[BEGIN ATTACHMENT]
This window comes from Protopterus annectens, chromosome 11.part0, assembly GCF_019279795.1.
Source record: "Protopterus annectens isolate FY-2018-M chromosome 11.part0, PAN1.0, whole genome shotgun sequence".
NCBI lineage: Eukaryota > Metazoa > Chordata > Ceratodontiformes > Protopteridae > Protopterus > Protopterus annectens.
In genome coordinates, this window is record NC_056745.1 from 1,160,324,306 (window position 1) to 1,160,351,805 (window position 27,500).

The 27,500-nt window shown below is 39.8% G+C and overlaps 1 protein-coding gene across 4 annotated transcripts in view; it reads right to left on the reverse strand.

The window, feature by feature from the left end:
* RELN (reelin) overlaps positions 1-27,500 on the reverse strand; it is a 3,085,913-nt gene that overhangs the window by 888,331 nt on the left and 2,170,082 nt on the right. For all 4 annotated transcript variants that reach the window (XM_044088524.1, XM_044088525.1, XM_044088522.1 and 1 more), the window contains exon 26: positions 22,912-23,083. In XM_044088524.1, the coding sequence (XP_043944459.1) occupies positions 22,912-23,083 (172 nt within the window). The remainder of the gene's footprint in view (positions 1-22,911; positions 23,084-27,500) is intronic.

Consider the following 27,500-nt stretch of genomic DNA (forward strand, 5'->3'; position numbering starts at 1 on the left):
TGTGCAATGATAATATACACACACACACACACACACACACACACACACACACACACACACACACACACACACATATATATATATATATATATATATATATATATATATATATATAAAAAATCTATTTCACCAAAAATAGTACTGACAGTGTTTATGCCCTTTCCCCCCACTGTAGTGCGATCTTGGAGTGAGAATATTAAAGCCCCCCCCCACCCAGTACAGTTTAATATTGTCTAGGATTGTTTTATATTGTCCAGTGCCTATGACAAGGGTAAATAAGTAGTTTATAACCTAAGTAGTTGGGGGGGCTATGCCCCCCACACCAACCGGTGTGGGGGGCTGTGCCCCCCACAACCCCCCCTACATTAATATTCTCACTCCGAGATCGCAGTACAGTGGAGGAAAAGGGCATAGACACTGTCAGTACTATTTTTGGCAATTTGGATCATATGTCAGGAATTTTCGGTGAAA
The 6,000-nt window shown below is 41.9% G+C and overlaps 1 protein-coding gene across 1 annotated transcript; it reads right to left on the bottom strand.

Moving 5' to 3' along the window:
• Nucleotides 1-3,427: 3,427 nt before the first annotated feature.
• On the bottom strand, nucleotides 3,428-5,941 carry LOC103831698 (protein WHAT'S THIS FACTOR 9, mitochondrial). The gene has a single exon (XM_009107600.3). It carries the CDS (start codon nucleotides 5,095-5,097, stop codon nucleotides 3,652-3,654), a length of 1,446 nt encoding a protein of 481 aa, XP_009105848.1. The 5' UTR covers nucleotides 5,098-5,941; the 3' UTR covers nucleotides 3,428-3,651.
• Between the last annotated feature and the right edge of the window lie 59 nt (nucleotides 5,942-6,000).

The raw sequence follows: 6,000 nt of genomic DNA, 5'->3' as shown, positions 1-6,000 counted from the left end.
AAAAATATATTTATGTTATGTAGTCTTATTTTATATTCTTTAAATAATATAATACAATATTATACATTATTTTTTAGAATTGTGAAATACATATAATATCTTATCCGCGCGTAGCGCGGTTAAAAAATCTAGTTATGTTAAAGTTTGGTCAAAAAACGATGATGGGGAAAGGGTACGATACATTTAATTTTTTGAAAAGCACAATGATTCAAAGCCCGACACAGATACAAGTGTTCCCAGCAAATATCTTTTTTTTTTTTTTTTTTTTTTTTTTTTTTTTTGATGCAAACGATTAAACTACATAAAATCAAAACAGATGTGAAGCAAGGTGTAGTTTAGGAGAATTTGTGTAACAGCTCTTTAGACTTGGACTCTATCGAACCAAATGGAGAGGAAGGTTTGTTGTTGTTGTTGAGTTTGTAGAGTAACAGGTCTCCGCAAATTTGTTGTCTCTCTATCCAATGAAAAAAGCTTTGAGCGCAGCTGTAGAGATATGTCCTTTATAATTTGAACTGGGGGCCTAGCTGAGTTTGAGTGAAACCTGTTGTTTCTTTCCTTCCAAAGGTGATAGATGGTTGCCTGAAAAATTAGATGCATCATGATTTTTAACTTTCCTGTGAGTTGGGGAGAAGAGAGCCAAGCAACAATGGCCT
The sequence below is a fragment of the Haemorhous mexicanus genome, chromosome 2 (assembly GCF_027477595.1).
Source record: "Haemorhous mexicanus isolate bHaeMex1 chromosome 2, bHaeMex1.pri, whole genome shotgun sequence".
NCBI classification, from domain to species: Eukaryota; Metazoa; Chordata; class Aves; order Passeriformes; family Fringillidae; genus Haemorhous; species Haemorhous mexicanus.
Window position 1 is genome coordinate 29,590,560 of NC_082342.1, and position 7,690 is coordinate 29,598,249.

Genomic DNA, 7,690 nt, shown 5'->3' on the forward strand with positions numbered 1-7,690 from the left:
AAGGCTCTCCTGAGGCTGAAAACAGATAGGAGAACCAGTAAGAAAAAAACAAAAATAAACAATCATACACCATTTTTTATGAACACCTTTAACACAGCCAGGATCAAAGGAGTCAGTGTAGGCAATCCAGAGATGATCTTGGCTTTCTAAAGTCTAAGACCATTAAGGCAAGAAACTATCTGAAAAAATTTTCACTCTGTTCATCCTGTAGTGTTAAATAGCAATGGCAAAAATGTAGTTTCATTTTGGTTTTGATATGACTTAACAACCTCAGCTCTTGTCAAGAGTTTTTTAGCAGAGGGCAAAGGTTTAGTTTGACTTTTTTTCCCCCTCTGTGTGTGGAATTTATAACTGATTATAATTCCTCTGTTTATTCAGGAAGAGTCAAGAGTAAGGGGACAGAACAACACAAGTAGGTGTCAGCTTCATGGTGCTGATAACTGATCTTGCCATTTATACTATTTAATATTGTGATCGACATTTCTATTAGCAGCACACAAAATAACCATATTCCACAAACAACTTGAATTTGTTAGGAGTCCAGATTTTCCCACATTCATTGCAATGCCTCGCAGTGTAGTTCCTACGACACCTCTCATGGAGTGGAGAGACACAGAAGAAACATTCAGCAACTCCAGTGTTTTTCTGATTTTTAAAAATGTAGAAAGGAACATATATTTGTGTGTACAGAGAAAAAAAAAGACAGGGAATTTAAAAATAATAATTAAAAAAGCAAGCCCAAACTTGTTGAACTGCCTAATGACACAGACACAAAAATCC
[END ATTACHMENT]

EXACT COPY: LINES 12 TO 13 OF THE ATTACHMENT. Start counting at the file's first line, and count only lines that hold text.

• Nucleotides 1-3,427: 3,427 nt before the first annotated feature.
• On the bottom strand, nucleotides 3,428-5,941 carry LOC103831698 (protein WHAT'S THIS FACTOR 9, mitochondrial). The gene has a single exon (XM_009107600.3). It carries the CDS (start codon nucleotides 5,095-5,097, stop codon nucleotides 3,652-3,654), a length of 1,446 nt encoding a protein of 481 aa, XP_009105848.1. The 5' UTR covers nucleotides 5,098-5,941; the 3' UTR covers nucleotides 3,428-3,651.